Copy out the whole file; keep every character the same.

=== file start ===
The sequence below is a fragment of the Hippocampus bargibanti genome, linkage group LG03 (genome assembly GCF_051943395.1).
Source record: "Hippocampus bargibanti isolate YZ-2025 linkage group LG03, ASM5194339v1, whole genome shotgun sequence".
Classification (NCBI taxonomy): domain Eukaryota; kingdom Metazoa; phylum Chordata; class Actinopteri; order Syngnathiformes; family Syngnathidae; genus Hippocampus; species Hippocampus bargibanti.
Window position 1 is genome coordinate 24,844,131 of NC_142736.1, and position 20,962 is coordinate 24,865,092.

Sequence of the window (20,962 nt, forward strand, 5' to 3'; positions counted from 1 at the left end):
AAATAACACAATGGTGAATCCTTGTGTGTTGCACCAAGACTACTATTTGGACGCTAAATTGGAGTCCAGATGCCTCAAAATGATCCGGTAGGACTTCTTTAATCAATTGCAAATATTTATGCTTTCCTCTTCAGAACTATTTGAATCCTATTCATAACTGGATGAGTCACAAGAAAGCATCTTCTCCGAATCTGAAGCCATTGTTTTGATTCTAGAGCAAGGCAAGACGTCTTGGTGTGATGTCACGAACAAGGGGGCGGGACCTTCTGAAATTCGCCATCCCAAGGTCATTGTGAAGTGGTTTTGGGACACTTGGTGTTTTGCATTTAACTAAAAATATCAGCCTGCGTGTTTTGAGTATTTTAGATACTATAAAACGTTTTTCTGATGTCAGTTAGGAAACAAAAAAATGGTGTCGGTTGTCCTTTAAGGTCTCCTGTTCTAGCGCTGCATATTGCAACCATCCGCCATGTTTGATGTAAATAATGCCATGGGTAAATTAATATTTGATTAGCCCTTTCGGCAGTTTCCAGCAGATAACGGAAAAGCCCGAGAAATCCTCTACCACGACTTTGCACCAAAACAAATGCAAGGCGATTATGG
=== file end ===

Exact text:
The sequence below is a fragment of the Hippocampus bargibanti genome, linkage group LG03 (genome assembly GCF_051943395.1).
Source record: "Hippocampus bargibanti isolate YZ-2025 linkage group LG03, ASM5194339v1, whole genome shotgun sequence".
Classification (NCBI taxonomy): domain Eukaryota; kingdom Metazoa; phylum Chordata; class Actinopteri; order Syngnathiformes; family Syngnathidae; genus Hippocampus; species Hippocampus bargibanti.
Window position 1 is genome coordinate 24,844,131 of NC_142736.1, and position 20,962 is coordinate 24,865,092.

Sequence of the window (20,962 nt, forward strand, 5' to 3'; positions counted from 1 at the left end):
AAATAACACAATGGTGAATCCTTGTGTGTTGCACCAAGACTACTATTTGGACGCTAAATTGGAGTCCAGATGCCTCAAAATGATCCGGTAGGACTTCTTTAATCAATTGCAAATATTTATGCTTTCCTCTTCAGAACTATTTGAATCCTATTCATAACTGGATGAGTCACAAGAAAGCATCTTCTCCGAATCTGAAGCCATTGTTTTGATTCTAGAGCAAGGCAAGACGTCTTGGTGTGATGTCACGAACAAGGGGGCGGGACCTTCTGAAATTCGCCATCCCAAGGTCATTGTGAAGTGGTTTTGGGACACTTGGTGTTTTGCATTTAACTAAAAATATCAGCCTGCGTGTTTTGAGTATTTTAGATACTATAAAACGTTTTTCTGATGTCAGTTAGGAAACAAAAAAATGGTGTCGGTTGTCCTTTAAGGTCTCCTGTTCTAGCGCTGCATATTGCAACCATCCGCCATGTTTGATGTAAATAATGCCATGGGTAAATTAATATTTGATTAGCCCTTTCGGCAGTTTCCAGCAGATAACGGAAAAGCCCGAGAAATCCTCTACCACGACTTTGCACCAAAACAAATGCAAGGCGATTATGG